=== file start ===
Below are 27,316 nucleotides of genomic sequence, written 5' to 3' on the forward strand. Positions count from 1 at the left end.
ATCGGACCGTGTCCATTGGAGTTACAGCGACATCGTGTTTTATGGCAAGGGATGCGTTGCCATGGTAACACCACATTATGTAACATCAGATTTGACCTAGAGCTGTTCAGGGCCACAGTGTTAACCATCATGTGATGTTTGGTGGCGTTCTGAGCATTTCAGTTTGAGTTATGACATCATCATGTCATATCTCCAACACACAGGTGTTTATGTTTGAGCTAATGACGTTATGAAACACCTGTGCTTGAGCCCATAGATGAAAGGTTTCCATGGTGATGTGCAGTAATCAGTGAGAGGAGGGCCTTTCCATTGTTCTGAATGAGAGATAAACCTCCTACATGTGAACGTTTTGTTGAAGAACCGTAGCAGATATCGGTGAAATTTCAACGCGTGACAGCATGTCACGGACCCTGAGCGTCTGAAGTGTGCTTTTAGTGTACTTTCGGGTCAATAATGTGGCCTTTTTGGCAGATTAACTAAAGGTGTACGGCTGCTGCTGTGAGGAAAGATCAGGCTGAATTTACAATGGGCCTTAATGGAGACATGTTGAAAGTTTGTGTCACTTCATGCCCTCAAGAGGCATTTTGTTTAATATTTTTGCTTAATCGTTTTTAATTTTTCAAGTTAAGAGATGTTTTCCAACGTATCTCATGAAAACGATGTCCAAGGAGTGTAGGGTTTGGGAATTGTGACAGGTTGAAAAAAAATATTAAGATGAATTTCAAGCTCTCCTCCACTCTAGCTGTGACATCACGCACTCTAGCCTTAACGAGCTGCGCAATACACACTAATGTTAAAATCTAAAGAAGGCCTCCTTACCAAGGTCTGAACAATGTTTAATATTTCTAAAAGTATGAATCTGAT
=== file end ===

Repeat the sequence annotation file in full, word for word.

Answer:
Below are 27,316 nucleotides of genomic sequence, written 5' to 3' on the forward strand. Positions count from 1 at the left end.
ATCGGACCGTGTCCATTGGAGTTACAGCGACATCGTGTTTTATGGCAAGGGATGCGTTGCCATGGTAACACCACATTATGTAACATCAGATTTGACCTAGAGCTGTTCAGGGCCACAGTGTTAACCATCATGTGATGTTTGGTGGCGTTCTGAGCATTTCAGTTTGAGTTATGACATCATCATGTCATATCTCCAACACACAGGTGTTTATGTTTGAGCTAATGACGTTATGAAACACCTGTGCTTGAGCCCATAGATGAAAGGTTTCCATGGTGATGTGCAGTAATCAGTGAGAGGAGGGCCTTTCCATTGTTCTGAATGAGAGATAAACCTCCTACATGTGAACGTTTTGTTGAAGAACCGTAGCAGATATCGGTGAAATTTCAACGCGTGACAGCATGTCACGGACCCTGAGCGTCTGAAGTGTGCTTTTAGTGTACTTTCGGGTCAATAATGTGGCCTTTTTGGCAGATTAACTAAAGGTGTACGGCTGCTGCTGTGAGGAAAGATCAGGCTGAATTTACAATGGGCCTTAATGGAGACATGTTGAAAGTTTGTGTCACTTCATGCCCTCAAGAGGCATTTTGTTTAATATTTTTGCTTAATCGTTTTTAATTTTTCAAGTTAAGAGATGTTTTCCAACGTATCTCATGAAAACGATGTCCAAGGAGTGTAGGGTTTGGGAATTGTGACAGGTTGAAAAAAAATATTAAGATGAATTTCAAGCTCTCCTCCACTCTAGCTGTGACATCACGCACTCTAGCCTTAACGAGCTGCGCAATACACACTAATGTTAAAATCTAAAGAAGGCCTCCTTACCAAGGTCTGAACAATGTTTAATATTTCTAAAAGTATGAATCTGAT